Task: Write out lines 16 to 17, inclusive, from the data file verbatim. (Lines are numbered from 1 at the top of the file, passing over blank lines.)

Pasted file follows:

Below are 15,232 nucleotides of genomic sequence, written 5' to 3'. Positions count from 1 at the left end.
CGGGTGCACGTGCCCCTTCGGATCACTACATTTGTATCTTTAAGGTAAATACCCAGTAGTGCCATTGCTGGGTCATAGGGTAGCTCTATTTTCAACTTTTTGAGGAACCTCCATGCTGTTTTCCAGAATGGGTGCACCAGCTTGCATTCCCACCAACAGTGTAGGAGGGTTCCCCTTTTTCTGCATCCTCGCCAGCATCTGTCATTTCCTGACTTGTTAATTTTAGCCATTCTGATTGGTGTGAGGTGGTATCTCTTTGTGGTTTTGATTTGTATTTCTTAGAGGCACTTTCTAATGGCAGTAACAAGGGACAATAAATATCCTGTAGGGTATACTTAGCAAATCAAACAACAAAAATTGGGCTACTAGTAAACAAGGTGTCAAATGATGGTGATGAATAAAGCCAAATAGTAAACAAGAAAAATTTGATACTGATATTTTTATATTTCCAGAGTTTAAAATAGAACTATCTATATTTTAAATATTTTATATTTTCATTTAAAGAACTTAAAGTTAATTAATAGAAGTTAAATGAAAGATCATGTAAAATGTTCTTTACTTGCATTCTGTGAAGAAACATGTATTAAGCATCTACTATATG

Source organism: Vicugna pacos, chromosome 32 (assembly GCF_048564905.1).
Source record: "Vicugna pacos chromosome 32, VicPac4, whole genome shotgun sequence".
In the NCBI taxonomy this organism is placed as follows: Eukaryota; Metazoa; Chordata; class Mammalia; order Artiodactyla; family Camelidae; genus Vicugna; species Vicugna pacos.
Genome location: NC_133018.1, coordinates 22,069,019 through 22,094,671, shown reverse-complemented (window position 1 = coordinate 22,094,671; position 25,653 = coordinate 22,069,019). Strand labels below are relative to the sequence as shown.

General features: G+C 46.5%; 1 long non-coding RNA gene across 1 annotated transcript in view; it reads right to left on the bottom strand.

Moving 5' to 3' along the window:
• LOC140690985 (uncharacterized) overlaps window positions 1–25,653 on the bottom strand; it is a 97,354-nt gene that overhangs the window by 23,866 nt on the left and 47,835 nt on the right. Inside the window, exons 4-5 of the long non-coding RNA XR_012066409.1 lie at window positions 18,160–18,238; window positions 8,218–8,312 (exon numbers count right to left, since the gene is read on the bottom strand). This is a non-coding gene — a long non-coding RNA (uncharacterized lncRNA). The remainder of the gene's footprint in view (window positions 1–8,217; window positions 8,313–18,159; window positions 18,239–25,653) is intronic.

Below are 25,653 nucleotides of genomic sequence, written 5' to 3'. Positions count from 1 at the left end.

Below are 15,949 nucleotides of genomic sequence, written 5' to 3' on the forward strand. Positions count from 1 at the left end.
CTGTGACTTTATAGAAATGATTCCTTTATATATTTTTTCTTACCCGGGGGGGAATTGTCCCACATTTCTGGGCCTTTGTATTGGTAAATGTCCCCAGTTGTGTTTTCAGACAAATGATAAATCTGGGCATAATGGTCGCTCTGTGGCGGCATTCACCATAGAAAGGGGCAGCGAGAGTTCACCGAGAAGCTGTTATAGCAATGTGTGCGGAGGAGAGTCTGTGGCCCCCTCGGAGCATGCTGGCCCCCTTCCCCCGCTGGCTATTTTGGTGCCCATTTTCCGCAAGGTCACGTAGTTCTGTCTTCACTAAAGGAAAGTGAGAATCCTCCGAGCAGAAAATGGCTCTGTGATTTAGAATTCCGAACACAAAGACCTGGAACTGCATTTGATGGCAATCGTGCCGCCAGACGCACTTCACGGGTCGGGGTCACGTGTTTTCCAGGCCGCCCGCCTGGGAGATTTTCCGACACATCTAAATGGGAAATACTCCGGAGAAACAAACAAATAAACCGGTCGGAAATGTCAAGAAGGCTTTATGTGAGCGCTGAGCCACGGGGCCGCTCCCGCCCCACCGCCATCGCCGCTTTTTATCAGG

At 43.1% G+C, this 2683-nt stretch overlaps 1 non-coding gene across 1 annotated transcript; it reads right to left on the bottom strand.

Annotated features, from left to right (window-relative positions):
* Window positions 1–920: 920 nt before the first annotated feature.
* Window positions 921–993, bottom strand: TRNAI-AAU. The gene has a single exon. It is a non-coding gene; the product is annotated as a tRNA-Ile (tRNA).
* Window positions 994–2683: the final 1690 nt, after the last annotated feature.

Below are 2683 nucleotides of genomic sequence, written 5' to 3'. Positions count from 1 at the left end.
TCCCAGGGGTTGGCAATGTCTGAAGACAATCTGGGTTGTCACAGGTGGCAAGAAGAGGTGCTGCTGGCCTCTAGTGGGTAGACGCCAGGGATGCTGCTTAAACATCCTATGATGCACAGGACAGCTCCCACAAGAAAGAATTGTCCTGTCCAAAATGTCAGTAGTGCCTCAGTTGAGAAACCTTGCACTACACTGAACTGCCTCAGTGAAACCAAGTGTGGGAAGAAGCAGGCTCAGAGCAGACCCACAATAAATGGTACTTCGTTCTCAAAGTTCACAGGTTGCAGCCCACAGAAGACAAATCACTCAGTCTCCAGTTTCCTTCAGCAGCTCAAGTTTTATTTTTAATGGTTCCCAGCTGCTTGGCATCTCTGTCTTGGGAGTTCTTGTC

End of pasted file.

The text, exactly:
* Window positions 921–993, bottom strand: TRNAI-AAU. The gene has a single exon. It is a non-coding gene; the product is annotated as a tRNA-Ile (tRNA).
* Window positions 994–2683: the final 1690 nt, after the last annotated feature.